Reading Execution Plans, Part 1: Introduction

I want to start off with a quote I read on Reddit a while ago, which I think is a very appropriate introduction to what we're going to talk about:

"I've successfully convinced at least two of my programmer friends that they are wizards. I mean you’re writing commands in an arcane language, where a single mistake can lead to disaster, and with the right materials you can summon 3D objects or craft new laws of physics (games)? All from a rock that someone put electricity into and taught to think?" (@AnnLies)

The reality is that this is how most of us operate with regards to SQL. Think about it: how often do you sit and consider how the SQL server works, or how it is providing data back to you as the user? If you're anything like me, most of the time, the server is treated like an orb of data, to which we incant certain ritual phrases (select *), and magically receive data in less than a blink of an eye.

Full Execution Plan

But, the SQL server is not actually a piece of magic. It is software, like any other, limited by the same constraints of physics and algorithms that limit any other piece of software. The difference is that the SQL optimization engine is really impressive at figuring out the best way to deliver the data you asked, so that it can do less work than one would expect.

Let me give you an example. Take the simple query: select * from SalesOrders so inner join SalesOrderDetails sod on so.OrderId = sod.OrderId. If both tables have less than 1,000 rows, it really doesn't matter how the data is collected. On the other hand, if the SalesOrders table has 100,000 orders and the SalesOrderDetails table has 1,000,000 details, then how the data is collected makes a huge difference.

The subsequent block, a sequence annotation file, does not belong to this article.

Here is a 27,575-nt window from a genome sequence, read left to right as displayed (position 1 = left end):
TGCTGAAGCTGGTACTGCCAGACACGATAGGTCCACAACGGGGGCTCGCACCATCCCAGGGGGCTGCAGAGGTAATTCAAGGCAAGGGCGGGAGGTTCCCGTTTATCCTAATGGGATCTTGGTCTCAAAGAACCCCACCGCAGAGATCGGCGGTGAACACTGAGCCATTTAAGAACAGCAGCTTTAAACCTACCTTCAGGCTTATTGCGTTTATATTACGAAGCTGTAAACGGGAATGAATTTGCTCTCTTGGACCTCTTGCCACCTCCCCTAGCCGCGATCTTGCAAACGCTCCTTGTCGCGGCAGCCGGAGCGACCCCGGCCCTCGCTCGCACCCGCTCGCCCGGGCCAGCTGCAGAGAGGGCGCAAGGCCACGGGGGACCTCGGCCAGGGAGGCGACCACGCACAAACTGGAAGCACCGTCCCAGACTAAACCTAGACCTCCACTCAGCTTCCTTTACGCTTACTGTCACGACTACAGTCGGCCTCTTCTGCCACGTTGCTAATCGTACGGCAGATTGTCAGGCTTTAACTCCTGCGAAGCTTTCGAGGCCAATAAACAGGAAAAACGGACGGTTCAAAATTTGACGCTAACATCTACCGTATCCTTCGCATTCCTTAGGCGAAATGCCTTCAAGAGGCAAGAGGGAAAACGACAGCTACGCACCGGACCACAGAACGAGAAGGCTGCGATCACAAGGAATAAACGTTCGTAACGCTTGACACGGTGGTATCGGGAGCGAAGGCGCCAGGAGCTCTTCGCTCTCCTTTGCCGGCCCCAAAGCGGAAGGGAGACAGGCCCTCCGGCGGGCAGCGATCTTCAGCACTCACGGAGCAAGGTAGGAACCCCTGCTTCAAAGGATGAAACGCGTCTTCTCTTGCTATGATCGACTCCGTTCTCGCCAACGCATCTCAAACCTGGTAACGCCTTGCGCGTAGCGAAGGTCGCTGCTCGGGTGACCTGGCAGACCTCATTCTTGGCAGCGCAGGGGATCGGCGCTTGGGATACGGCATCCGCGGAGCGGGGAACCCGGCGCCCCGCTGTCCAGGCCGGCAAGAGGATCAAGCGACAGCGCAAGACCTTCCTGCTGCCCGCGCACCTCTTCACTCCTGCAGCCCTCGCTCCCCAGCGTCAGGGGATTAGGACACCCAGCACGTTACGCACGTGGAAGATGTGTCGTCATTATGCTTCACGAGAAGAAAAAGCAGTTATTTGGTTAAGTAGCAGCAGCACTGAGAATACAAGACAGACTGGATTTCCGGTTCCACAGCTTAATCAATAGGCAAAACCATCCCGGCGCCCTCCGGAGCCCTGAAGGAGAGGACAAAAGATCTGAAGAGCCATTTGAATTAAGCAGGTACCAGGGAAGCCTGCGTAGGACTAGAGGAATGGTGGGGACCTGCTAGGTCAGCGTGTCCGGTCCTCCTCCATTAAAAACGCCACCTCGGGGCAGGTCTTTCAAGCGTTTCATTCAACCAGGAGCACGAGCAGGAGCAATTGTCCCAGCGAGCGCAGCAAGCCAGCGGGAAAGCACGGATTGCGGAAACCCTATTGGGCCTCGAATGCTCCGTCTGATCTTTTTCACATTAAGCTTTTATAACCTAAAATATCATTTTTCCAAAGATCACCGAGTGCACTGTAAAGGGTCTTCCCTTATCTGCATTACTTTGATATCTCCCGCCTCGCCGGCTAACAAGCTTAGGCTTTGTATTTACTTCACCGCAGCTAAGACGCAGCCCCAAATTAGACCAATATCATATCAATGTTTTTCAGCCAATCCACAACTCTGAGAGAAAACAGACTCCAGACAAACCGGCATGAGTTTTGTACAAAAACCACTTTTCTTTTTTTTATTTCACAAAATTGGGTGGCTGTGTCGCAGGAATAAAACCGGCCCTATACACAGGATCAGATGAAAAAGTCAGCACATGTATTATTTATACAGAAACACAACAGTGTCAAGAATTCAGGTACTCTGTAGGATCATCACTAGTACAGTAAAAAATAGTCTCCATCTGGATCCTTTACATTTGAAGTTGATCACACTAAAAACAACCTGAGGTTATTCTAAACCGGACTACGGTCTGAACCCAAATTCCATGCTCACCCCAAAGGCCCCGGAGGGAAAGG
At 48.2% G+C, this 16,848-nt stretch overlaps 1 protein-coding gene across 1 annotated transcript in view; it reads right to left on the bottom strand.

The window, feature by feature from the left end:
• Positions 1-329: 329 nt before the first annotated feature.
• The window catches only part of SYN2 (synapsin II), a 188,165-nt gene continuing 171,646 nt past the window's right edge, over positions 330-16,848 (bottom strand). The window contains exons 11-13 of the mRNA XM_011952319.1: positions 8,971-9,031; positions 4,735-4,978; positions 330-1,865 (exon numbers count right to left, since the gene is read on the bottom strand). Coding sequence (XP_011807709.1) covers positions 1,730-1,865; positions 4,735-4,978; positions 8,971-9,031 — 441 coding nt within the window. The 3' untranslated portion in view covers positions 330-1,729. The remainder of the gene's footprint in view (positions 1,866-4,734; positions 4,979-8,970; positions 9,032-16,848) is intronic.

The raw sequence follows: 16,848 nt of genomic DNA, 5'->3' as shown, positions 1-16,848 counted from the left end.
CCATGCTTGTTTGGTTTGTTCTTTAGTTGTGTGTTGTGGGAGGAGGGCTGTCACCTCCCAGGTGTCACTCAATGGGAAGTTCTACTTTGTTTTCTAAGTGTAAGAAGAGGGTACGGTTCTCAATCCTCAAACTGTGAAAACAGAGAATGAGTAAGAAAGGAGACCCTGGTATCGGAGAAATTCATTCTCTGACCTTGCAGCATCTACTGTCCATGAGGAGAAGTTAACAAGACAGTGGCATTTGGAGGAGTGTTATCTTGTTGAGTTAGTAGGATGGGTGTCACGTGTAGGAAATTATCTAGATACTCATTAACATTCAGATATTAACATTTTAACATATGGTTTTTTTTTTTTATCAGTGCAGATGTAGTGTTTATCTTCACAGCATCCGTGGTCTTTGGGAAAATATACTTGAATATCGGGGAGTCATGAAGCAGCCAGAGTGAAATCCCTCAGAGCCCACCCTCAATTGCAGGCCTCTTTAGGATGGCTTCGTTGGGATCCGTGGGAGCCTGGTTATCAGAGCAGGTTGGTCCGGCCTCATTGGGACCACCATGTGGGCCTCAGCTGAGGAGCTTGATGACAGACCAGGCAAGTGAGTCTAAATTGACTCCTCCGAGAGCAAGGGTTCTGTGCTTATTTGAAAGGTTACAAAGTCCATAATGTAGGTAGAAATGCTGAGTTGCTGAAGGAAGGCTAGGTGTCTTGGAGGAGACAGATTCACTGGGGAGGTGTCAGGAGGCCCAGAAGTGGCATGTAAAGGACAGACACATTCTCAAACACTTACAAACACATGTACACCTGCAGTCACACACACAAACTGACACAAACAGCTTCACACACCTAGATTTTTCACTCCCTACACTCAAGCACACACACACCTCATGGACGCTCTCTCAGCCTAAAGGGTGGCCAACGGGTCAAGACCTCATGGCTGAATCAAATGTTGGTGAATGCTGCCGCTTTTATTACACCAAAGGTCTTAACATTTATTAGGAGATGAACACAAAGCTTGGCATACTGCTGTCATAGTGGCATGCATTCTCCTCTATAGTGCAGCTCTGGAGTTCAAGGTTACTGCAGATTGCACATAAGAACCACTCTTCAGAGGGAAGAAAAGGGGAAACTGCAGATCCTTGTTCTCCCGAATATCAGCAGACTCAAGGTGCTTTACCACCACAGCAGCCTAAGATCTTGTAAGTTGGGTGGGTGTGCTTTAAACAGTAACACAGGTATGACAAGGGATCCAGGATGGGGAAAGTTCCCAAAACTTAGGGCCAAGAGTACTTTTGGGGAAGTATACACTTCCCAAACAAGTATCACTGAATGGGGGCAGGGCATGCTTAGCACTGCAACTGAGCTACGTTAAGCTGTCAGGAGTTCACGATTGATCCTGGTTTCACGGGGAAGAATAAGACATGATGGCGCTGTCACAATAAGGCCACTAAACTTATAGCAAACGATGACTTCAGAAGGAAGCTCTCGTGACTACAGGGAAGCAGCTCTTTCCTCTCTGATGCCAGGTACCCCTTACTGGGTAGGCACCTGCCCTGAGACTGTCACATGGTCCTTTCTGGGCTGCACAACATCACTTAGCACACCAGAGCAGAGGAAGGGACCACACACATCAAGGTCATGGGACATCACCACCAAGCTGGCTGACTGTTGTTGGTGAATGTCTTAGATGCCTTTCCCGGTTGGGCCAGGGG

Say we take the dummy route and iterate the SalesOrderDetails table looking for the right OrderId for every record in the SalesOrder table. Then it would iterate up to 100_000 * 1_000_000 = 100_000_000_000 times to return the data it needs. However, if we can be smart and manipulate the data so that both record sets are sorted by OrderId, then we can do what's called a MERGE JOIN, which will only require iterating max(100_000,1_000_000) = 1_000_000 records to return the exact same dataset. I don't know about you, but fixing 5 orders of magnitude before even starting the query is pretty impressive to me.

Sometimes, however, you'll find yourself facing a query that inexplicably takes 5 minutes to run. The server was unable to find a fast way to retrieve the data, whether because the index doesn't exist or because the query doesn't use the right index or because the optimizer accidentally chose a bad way to query the data. Thankfully, there is a way to peer inside the magic orb of data, to find out what is really happening, in the form of the execution plan.

What are execution plans?

After the server parses the query, the parsed representation is handed to the optimizer, which is the most important part of the execution process. The optimizer will evaluate how to process the data, i.e. which tables does it need to access, which index would be best to retrieve the data, which type of join would be quickest, etc.

To give an idea of how hard this process is, even a relatively simple query involving five tables has 120 different potential ways to describe which table should collect data first, second, etc. Then there are three different join types which must be considered, along with which index on each table. From this, the server needs to determine in roughly 25ms or so the best way to query the data.